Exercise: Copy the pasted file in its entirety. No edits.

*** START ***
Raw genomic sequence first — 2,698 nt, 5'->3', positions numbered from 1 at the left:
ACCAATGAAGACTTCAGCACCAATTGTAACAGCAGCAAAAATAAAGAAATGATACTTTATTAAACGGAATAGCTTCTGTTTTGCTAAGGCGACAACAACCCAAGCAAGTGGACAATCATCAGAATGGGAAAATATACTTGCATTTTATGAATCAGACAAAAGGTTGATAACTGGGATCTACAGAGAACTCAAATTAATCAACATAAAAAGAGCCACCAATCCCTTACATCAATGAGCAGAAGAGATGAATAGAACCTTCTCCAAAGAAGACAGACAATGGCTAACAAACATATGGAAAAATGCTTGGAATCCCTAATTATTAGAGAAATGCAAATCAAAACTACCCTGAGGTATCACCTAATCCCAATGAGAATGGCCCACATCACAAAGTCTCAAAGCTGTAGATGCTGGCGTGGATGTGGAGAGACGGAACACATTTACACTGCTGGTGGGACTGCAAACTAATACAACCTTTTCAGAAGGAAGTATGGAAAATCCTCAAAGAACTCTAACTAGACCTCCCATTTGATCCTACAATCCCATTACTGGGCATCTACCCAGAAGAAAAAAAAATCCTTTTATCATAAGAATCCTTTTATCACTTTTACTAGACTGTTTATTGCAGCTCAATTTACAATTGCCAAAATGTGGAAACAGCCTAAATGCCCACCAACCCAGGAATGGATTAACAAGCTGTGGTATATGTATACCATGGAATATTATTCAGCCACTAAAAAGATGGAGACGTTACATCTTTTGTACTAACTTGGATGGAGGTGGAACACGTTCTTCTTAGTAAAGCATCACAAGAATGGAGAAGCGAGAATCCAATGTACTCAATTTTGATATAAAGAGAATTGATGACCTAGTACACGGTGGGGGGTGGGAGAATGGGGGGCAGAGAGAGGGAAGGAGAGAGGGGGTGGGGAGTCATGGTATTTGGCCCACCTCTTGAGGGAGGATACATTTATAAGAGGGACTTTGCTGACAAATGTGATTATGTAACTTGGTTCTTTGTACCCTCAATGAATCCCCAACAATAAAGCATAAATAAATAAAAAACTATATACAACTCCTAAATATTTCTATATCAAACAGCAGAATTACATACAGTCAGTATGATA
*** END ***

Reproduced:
Raw genomic sequence first — 2,698 nt, 5'->3', positions numbered from 1 at the left:
ACCAATGAAGACTTCAGCACCAATTGTAACAGCAGCAAAAATAAAGAAATGATACTTTATTAAACGGAATAGCTTCTGTTTTGCTAAGGCGACAACAACCCAAGCAAGTGGACAATCATCAGAATGGGAAAATATACTTGCATTTTATGAATCAGACAAAAGGTTGATAACTGGGATCTACAGAGAACTCAAATTAATCAACATAAAAAGAGCCACCAATCCCTTACATCAATGAGCAGAAGAGATGAATAGAACCTTCTCCAAAGAAGACAGACAATGGCTAACAAACATATGGAAAAATGCTTGGAATCCCTAATTATTAGAGAAATGCAAATCAAAACTACCCTGAGGTATCACCTAATCCCAATGAGAATGGCCCACATCACAAAGTCTCAAAGCTGTAGATGCTGGCGTGGATGTGGAGAGACGGAACACATTTACACTGCTGGTGGGACTGCAAACTAATACAACCTTTTCAGAAGGAAGTATGGAAAATCCTCAAAGAACTCTAACTAGACCTCCCATTTGATCCTACAATCCCATTACTGGGCATCTACCCAGAAGAAAAAAAAATCCTTTTATCATAAGAATCCTTTTATCACTTTTACTAGACTGTTTATTGCAGCTCAATTTACAATTGCCAAAATGTGGAAACAGCCTAAATGCCCACCAACCCAGGAATGGATTAACAAGCTGTGGTATATGTATACCATGGAATATTATTCAGCCACTAAAAAGATGGAGACGTTACATCTTTTGTACTAACTTGGATGGAGGTGGAACACGTTCTTCTTAGTAAAGCATCACAAGAATGGAGAAGCGAGAATCCAATGTACTCAATTTTGATATAAAGAGAATTGATGACCTAGTACACGGTGGGGGGTGGGAGAATGGGGGGCAGAGAGAGGGAAGGAGAGAGGGGGTGGGGAGTCATGGTATTTGGCCCACCTCTTGAGGGAGGATACATTTATAAGAGGGACTTTGCTGACAAATGTGATTATGTAACTTGGTTCTTTGTACCCTCAATGAATCCCCAACAATAAAGCATAAATAAATAAAAAACTATATACAACTCCTAAATATTTCTATATCAAACAGCAGAATTACATACAGTCAGTATGATA